One of the most striking parts of my recent hallway makeover was the two-tone lattice ceiling pattern. Now that you’ve seen the final product, I wanted to share the steps I took to create the lattice with WallsNeedLove’s Easy Stripe removable stripes. With the illusion of a depth (using a lighter and darker color in the same shade), the ceiling actually felt taller. I also love how the pattern alludes to the squares of a coffered ceiling in a graphic, modern way. Although the stripes really live up to their name – they are definitely easy to install and remove – executing the lattice pattern took a bit of math. See all of the steps after the jump! Read More
I love incorporating flowers into a Valentine’s Day table in unexpected ways. Freezing your florals into an ice bowl is definitely one way to do this! It’s surprisingly easy to create this elegant addition for your next soirée – the hardest thing about it is being patient. It’s better to be safe than sorry when putting a block of ice on your table, so making sure it’s frozen solid will ensure a longer lifespan out of the freezer. Other than that, all it takes is two bowls, a bouquet of flowers and/or greenery, and space in your freezer to make this eye-catching bowl. See the full directions after the jump! Read More
My family spends a lot of time in the kitchen – we love to cook (and eat), and my sisters and I help make dinner and clean up each night. It’s an important space for our family to be together in. One of my favorite activities is to play the “what would I change” game in a room – although sometimes far-fetched, it’s interesting to think of the simple solutions that could improve a room’s light, space, and efficiency. Of course, the kitchen often becomes subject to these daydreaming sessions, as it’s a room that’s central to the house and frequently used. Besides, I think kitchens are the most easily dated rooms, because they are expensive to upgrade. One of our old kitchens hadn’t been updated since the 50’s, so the blue linoleum floors and counter-top oven were all still in place. Compared to that, our current one really wasn’t a bad starting place. Everything was painted white, which made for a great blank slate for our rental kitchen makeover! Read More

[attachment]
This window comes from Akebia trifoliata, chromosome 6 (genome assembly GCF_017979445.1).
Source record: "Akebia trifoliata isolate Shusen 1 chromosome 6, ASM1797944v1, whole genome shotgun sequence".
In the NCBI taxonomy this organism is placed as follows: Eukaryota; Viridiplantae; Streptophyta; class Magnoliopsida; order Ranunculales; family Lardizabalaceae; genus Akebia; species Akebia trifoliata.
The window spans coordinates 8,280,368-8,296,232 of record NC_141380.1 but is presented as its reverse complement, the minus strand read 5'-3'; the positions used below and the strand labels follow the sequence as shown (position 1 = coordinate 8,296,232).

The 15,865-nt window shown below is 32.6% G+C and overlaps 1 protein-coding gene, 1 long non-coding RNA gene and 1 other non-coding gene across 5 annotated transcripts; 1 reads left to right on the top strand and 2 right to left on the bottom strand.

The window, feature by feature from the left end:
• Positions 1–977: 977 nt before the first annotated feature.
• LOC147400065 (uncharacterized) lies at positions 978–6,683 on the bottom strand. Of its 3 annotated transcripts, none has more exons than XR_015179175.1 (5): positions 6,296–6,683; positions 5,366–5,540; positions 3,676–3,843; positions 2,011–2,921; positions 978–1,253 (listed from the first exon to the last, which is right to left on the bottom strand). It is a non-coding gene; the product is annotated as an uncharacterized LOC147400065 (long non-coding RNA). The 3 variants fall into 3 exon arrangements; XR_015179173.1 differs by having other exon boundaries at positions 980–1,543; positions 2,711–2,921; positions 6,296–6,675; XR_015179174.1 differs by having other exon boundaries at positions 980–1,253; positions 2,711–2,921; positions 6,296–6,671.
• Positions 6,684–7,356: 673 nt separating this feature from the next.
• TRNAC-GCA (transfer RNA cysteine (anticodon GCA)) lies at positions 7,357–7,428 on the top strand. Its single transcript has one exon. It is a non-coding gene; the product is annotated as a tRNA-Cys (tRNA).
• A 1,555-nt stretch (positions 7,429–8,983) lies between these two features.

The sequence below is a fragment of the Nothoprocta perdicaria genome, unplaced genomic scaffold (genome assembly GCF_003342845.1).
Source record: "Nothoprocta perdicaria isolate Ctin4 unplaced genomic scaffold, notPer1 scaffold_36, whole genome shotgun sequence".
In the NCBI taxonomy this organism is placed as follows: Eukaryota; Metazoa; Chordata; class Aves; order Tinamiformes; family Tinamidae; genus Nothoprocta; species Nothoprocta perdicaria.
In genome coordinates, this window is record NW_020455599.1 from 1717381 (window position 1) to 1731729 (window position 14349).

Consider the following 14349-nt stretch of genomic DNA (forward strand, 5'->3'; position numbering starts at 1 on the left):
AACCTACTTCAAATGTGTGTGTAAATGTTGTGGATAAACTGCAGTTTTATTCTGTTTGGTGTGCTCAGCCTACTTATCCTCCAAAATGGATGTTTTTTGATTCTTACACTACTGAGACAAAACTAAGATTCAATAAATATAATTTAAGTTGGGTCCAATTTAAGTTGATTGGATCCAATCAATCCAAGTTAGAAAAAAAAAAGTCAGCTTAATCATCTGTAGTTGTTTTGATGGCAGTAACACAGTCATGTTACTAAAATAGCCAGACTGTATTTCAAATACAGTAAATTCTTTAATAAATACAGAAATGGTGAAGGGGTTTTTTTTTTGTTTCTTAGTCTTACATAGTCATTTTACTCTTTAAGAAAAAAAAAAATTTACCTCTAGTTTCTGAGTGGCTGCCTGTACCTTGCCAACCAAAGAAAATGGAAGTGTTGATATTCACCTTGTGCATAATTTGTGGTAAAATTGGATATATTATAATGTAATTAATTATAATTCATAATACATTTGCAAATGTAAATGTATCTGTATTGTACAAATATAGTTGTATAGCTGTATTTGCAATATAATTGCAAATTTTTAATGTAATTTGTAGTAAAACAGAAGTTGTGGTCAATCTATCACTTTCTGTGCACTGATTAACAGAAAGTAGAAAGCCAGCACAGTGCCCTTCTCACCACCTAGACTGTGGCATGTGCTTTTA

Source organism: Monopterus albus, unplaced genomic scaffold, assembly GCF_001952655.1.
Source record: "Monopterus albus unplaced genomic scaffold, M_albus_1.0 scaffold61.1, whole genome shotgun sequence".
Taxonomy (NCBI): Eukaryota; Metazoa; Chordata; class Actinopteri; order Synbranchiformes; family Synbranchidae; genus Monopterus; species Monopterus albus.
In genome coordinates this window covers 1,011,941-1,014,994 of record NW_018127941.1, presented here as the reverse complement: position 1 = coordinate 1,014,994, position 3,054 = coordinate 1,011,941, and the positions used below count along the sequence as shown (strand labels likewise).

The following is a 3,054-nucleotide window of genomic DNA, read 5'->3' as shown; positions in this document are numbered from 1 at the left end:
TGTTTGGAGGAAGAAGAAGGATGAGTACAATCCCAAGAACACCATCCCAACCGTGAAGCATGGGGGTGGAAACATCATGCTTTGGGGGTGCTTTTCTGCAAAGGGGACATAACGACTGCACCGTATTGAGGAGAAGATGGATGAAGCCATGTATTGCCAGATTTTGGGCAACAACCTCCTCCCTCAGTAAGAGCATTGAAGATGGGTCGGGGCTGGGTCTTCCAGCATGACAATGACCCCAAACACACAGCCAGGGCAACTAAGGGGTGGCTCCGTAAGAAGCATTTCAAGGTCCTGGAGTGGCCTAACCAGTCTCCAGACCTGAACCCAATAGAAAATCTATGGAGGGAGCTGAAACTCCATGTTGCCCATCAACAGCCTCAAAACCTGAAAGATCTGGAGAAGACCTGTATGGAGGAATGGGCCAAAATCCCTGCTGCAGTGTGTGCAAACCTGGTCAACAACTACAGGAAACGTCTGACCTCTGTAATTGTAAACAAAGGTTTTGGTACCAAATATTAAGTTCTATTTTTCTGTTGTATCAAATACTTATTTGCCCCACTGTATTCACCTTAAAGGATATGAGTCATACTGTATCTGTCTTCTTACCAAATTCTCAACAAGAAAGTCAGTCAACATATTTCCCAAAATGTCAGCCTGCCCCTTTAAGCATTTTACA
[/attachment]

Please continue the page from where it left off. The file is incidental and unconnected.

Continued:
As summer comes to a close, so does our fun DIY Summer School. I’ve so enjoyed linking up with this talented bunch of bloggers this summer, and I hope you’ve enjoyed the projects I’ve created over the course of the series. For our final project the theme was nature inspired, and I have to admit to a little cheating on my part. My project is not entirely new to the blog, but it fits so perfectly with the theme that I had to revisit it! I had fun restyling my “unexpectedly cobalt” stump table and giving it new context – I’ve been using this table as a bedside table, but it really looks fabulous in this modern living room setting as well. It’s a fun piece to move around because it injects so much color and personality in a room! I will review the directions below, but you can also hop over to the original project post here.